Does the Northern hairy-nosed wombat have a future?

Some of Australia’s most experienced and knowledgeable wombat experts and carers attended the International Fund for Animal Welfare’s recent wombat conference in Penrith.

Sadly, one of the dominating conversations was the fact that the Northern hairy-nosed wombat is perilously close to extinction. The world' largest herbivorous burrowing mamal and the largest of the three wombat species, can measure up to a metre long, with a distinctive wide nose, which makes them look a bit like dugongs on land!

It is Queensland’s most endangered mammal, listed as critically-endangered on the IUCN Red List and as endangered nationally under the Environment Protection and Biodiversity Conservation (EPBC) Act of 1999.

These elusive nocturnal creatures have only ever been recorded in three locations across the eastern states. Most of the animals live in Epping Forest, and in a move to safe guard the species, in 1971 the area was protected.

By 1983 there were only 35 wombats left on the planet – a worrying number – and drastic action was taken to protect these remaining animals including fencing the park to exclude dingoes. Numbers grew steadily to 115 in 2005 and in 2009, 15 animals were translocated to a second site in Richard Underwood Nature Refuge.

READ: Open letter to Australian threatened species commissioner: Not “patriotic” to keep koalas, kangaroos and wombats as pets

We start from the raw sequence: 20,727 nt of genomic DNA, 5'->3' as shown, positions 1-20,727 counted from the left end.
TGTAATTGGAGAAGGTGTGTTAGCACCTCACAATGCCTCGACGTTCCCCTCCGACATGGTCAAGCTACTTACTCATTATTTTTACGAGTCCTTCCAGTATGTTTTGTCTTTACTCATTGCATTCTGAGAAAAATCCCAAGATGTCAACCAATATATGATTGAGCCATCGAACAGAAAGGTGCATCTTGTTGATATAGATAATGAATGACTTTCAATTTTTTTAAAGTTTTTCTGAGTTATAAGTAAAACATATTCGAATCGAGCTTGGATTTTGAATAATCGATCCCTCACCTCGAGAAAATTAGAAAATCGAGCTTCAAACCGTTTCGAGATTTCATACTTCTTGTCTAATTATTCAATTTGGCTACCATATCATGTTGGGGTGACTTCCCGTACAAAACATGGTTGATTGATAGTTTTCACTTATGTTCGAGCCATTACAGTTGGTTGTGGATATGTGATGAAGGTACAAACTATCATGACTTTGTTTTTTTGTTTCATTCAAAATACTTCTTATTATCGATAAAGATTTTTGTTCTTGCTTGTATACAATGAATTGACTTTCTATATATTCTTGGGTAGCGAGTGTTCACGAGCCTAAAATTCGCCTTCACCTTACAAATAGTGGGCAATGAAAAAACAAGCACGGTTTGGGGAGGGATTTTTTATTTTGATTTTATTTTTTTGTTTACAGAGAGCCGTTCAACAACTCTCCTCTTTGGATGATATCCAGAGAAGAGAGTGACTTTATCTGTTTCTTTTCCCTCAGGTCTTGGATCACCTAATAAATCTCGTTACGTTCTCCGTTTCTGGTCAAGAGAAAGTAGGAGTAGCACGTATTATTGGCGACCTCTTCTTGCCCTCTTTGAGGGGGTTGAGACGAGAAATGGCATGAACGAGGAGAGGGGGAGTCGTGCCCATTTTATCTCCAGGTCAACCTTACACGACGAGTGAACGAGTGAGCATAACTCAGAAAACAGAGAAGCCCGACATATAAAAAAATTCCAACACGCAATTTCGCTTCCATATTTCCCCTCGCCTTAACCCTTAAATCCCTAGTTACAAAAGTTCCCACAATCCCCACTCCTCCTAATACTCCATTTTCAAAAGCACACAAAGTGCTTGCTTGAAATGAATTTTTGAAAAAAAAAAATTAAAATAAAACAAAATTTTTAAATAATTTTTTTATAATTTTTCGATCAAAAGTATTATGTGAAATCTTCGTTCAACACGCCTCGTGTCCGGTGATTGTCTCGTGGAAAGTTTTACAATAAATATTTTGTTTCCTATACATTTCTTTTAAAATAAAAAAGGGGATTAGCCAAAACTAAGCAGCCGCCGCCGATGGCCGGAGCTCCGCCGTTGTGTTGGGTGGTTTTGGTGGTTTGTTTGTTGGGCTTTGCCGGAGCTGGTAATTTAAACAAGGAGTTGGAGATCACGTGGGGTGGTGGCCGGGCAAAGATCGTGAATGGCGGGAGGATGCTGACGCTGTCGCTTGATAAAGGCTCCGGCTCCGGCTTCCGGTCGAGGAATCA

The refuge currently has 10 wombats - eight females and two males. One very virulent male was recently translocated from Epping after the previous dominant male died in 2012. The new male, affectionately named M131, is taking his role of increasing the population very seriously, having been recorded visiting up to nine burrows in just one night!

These locations could possibly reach carrying capacities by 2020. Epping is thought to have a carrying capacity of 300-400 individuals and the refuge is thought to only be able to sustain between 20 and 35 individuals. Added to that the worry that a single catastrophic event such as a bushfire or flood could potentially wipe out the entire population, there is an urgent need to search for a third site to safeguard the population from extinction.

But where to look? These creatures need a particular type of soil - part clay /part sand to allow for burrowing and a diverse range of grasses to feed on. The location ideally needs to be in their historic range, west of the Great Dividing Range and the search may need to extend into New South Wales if a suitable site can’t be found in Queensland.

The future of this iconic creature depends on the actions we take today to preserve our natural fauna.

 --JS 

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Azzedine Downes,IFAW President and CEO
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Beth Allgood, Country Director, United States
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Cynthia Milburn, Director, Animal Welfare Outreach & Education
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Dr. Joseph Okori
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